The Unique US Mindset on Israel
The US mindset on Israel — unlike the US attitude towards other countries — is a bottom-up phenomenon: a derivative of the US public worldview, which feeds legislators in the House of Representatives and the Senate, and policymakers in the White House.
The US mindset on Israel draws its strength from the religious, ethical, moral, and cultural roots of US society, which were planted by the early Pilgrims and bolstered by the Founding Fathers.
For example, the early Pilgrims referred to their 6-8 week sail in the Atlantic Ocean as the “Modern Day Exodus” and “Parting of the Sea.” Their destination was “the Modern Day Promised Land.” Hence, the hundreds of US towns, cities, parks, and deserts bearing Biblical names, such as Zion, Jerusalem, Salem, Bethel, Shilo, Bethlehem, Dothan, Hebron, Gilead, Carmel, Rehoboth, Boaz, Moab, etc.
Furthermore, the Philadelphia Liberty Bell features an inscription from Leviticus 25:10: “Proclaim liberty throughout all the land and all the inhabitants thereof.”
Yale University’s seal is inscribed in Hebrew letters: אורים ותומים, which was the power of the High Priest during the Exodus from Egypt. And the seal of Columbia University features the four Hebrew letters of God: יהוה (Jehovah) and one of God’s angels: אוריאל.
The battle against slavery was based on Biblical values and themes, such as “Let My People Go,” and a key leader in that battle, Harriet Tubman, earned the name “Mama Moses.”
In fact, these long-term core values (and the larger geo-strategic, regional, and global context) have moderated occasional short-term confrontations between the leaders of the US and Israel.
The potency of these core American values — which are defined as Judeo-Christian values in the US, which is the most religious Western democracy — is reflected by a 69 percent favorability toward Israel, according to the February 2019 annual Gallup poll (compared with 21 percent Palestinian favorability) in defiance of significant odds, such as a systematic criticism by many in the “elite” US media and the US academia; and the entrenched hostility of the State Department’s movers and shakers, who opposed Israel’s establishment in 1948 and have brutally criticized Israel ever since.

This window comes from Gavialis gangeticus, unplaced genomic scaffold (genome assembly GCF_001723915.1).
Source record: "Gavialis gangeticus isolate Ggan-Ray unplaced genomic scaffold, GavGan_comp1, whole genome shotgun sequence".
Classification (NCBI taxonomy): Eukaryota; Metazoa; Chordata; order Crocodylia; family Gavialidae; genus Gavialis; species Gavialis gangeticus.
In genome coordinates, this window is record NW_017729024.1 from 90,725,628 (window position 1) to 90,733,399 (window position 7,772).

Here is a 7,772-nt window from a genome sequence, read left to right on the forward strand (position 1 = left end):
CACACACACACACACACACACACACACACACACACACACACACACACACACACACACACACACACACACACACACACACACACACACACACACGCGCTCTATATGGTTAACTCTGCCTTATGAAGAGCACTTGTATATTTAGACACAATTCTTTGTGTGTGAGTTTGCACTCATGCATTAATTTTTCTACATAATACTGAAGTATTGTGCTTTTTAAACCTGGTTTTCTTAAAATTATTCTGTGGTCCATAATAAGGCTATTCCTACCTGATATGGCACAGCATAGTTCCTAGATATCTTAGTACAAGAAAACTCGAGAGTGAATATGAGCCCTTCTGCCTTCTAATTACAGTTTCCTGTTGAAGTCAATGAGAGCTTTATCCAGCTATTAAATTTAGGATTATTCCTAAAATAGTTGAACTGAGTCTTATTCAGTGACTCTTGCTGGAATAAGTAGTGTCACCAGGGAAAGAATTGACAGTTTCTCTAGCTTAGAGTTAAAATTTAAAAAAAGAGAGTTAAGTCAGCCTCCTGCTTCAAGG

However, the Jewish state has enjoyed systematic support by the co-equal and co-determining Legislative Branch of the government, despite occasional pressure from US presidents.
Among the symbols of Judeo-Christian values in the US capitol are the bust of Moses facing the Speaker in the House of Representatives, and the statue of Moses and the Ten Commandments on the ceiling of the US Supreme Court above the seats of the nine Supreme Court justices. There’s also the Ten Commandments monuments on the ground of the state capitols in Austin, TX; Oklahoma City, OK; and Little Rock, AR; as well as scores of additional towns in the US; and many more examples.
Thus, the inception and perpetuation of the unique US public mindset on the Jewish state has been a derivative of the assumption made by most Americans that Israel is not a generic foreign entity, but rather an integral part of cardinal Judeo-Christian values, which have shaped US history, morality, and culture.
Yoram Ettinger is a former ambassador and head of Second Thought: a US-Israel Initiative.